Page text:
For some dogs, showing affection might mean gingerly licking your hand once or twice. For others, it means showering every inch of you in slobbery, wet kisses.
Some dog owners love when their pooch is so enthusiastic with their love. Others prefer drier, less intimate forms of affection.
Regardless of how you feel about it, seeing some pup doggedly (sorry) licking whatever is in sight has likely brought this thought to the top of your mind: Why do dogs seem to lick everything they can get their paws on?
Why Do Dogs Lick People?
Commonly accepted wisdom tells us that dogs lick us as their way of telling us that they love us. Some even refer to licks as kisses!
But, unfortunately, the jury’s still out on why exactly dogs lick us.
One theory raised by Alexandra Horowitz, head of the Horowitz Dog Cognition Lab at Barnard College, says that dogs may lick people in order to get humans to regurgitate food for them. She says: “Researchers of wild canids — wolves, coyotes, foxes, and other wild dogs — report that puppies lick the face and muzzle of their mother when she returns to her den from a hunt – in order to get her to regurgitate for them.” Being that we’re our pup’s provider of food and comfort, it can be understood how we would become the new target of this behavior…ugh!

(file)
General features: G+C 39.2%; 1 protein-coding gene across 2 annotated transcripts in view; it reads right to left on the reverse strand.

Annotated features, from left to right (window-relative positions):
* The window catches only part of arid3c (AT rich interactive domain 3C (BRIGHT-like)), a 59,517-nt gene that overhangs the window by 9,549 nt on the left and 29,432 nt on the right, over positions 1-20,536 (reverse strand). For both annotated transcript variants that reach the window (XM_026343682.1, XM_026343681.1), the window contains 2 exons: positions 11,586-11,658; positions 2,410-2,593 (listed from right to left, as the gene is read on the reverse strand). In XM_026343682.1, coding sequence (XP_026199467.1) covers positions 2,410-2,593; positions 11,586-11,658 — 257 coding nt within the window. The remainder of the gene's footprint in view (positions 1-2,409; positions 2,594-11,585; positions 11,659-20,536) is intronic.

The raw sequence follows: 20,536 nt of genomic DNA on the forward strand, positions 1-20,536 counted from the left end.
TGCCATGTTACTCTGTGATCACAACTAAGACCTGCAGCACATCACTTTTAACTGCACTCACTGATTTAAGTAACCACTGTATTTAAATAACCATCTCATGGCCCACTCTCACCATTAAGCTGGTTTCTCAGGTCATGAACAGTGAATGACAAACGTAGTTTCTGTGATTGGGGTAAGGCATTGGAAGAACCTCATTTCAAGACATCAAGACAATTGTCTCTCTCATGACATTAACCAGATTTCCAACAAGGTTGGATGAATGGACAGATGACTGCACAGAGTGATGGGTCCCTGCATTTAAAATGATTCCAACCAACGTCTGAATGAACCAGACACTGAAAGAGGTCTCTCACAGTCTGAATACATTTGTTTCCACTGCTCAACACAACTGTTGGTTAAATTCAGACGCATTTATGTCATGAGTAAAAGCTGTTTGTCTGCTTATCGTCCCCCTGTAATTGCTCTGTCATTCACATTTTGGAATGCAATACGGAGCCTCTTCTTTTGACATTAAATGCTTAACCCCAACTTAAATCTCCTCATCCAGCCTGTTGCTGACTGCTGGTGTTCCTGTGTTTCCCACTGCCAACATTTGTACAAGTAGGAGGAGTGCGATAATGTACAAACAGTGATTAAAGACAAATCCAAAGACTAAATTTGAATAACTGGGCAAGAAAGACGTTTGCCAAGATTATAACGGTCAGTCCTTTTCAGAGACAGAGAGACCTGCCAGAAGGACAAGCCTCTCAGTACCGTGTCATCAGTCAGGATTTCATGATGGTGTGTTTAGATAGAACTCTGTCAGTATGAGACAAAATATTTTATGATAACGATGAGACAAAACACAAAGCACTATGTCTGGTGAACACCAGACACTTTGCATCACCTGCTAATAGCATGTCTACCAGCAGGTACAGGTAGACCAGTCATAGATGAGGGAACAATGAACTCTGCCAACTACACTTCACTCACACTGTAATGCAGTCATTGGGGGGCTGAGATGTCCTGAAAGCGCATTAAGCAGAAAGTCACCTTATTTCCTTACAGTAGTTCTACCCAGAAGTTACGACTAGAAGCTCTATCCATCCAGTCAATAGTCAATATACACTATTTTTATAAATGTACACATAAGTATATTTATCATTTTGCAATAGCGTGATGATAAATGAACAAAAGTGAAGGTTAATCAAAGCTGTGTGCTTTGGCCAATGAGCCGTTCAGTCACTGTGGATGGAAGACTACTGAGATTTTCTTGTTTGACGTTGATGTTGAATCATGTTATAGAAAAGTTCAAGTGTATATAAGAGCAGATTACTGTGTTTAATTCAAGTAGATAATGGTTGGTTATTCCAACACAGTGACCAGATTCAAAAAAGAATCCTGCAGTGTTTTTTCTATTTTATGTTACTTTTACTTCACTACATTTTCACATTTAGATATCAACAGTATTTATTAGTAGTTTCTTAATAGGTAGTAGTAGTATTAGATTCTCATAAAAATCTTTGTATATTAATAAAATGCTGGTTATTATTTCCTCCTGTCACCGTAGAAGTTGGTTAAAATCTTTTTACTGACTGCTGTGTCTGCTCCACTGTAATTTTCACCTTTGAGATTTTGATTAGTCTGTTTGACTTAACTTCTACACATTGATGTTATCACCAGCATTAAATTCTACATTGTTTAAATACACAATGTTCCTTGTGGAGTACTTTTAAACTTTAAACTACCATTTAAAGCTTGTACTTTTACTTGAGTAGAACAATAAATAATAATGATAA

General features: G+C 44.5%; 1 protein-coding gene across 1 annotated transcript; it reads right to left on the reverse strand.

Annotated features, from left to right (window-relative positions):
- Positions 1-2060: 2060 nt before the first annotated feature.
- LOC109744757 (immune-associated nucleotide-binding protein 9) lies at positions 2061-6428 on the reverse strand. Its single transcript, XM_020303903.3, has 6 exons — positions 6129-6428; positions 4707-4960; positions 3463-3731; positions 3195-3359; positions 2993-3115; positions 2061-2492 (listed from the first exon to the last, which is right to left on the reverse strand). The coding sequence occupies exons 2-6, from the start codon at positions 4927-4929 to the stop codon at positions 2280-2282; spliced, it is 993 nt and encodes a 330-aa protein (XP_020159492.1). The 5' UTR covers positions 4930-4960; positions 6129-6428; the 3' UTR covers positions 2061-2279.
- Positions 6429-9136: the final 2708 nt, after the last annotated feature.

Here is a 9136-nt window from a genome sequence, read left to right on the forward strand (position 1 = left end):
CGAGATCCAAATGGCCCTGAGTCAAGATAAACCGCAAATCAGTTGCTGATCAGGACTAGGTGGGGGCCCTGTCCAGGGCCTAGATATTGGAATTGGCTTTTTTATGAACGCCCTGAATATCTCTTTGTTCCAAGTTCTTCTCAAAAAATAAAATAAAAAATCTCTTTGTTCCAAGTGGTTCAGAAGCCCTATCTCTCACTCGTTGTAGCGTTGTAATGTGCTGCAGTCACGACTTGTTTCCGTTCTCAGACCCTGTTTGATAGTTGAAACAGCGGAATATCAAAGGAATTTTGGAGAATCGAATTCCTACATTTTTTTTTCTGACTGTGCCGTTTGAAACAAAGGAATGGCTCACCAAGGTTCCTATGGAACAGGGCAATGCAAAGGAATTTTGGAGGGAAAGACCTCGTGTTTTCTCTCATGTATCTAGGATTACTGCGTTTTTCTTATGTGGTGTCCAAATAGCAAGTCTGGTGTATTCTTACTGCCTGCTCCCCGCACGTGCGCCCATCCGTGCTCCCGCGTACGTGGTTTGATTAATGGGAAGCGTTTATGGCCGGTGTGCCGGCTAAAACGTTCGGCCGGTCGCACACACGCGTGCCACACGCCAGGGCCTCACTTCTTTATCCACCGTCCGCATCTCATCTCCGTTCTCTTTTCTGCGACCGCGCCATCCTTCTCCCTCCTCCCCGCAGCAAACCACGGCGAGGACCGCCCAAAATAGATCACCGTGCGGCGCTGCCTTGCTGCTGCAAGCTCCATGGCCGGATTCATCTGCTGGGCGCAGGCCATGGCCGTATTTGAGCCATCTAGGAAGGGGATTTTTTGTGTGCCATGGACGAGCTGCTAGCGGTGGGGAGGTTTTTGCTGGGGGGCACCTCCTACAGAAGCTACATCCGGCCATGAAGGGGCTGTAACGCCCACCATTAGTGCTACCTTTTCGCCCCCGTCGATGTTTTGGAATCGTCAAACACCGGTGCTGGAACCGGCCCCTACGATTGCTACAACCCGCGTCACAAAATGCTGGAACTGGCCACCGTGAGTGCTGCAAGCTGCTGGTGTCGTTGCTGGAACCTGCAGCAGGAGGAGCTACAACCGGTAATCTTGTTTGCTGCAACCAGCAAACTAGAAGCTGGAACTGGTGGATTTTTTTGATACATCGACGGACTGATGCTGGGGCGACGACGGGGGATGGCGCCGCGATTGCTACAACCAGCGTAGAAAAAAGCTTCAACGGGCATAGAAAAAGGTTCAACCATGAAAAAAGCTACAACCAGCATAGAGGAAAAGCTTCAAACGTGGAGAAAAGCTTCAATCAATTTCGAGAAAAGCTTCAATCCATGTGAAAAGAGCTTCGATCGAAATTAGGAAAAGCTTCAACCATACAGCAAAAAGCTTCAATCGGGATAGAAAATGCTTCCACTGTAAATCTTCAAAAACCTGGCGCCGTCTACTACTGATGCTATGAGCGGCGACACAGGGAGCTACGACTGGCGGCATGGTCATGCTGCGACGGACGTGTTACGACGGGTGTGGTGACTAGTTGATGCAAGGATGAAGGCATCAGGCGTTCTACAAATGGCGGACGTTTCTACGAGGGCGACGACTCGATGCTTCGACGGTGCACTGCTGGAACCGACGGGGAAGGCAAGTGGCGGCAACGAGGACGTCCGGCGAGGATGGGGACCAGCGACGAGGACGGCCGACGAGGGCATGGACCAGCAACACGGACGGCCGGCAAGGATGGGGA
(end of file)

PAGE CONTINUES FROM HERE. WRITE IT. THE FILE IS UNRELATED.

Certified applied animal behaviorist Dr. Mary Burch has another idea. She points out that humans’ slightly salty skin may be enticing to dogs who enjoy the taste of salt. This also helps explain why dogs seem particularly attracted to our feet, even when we think they smell…well ..like feet! After wearing socks in shoes all day, our feet get sweaty and, as a result, produce the same salty taste that Fido can’t get enough of!
But licking can also simply be a sign of affection, too! Affectionate licking is something that starts when dogs are puppies. In their first few weeks of life, mother dogs will lick their young to stimulate breathing, urination, and defecation. This leads to dogs to associate licking with caregiving and love. Horowitz points out that licking is also a standard social greeting for many dogs, with even some wild species, licking pack members to welcome them home.
However, the frequency with which a dog licks people is entirely dependent on how licking is treated when they’re puppies. If they’re often allowed to lick as much they want when they’re babies (and, honestly, how can you resist them?), then this habit will stick with them as they age.
Why Do Dogs Lick Their Paws?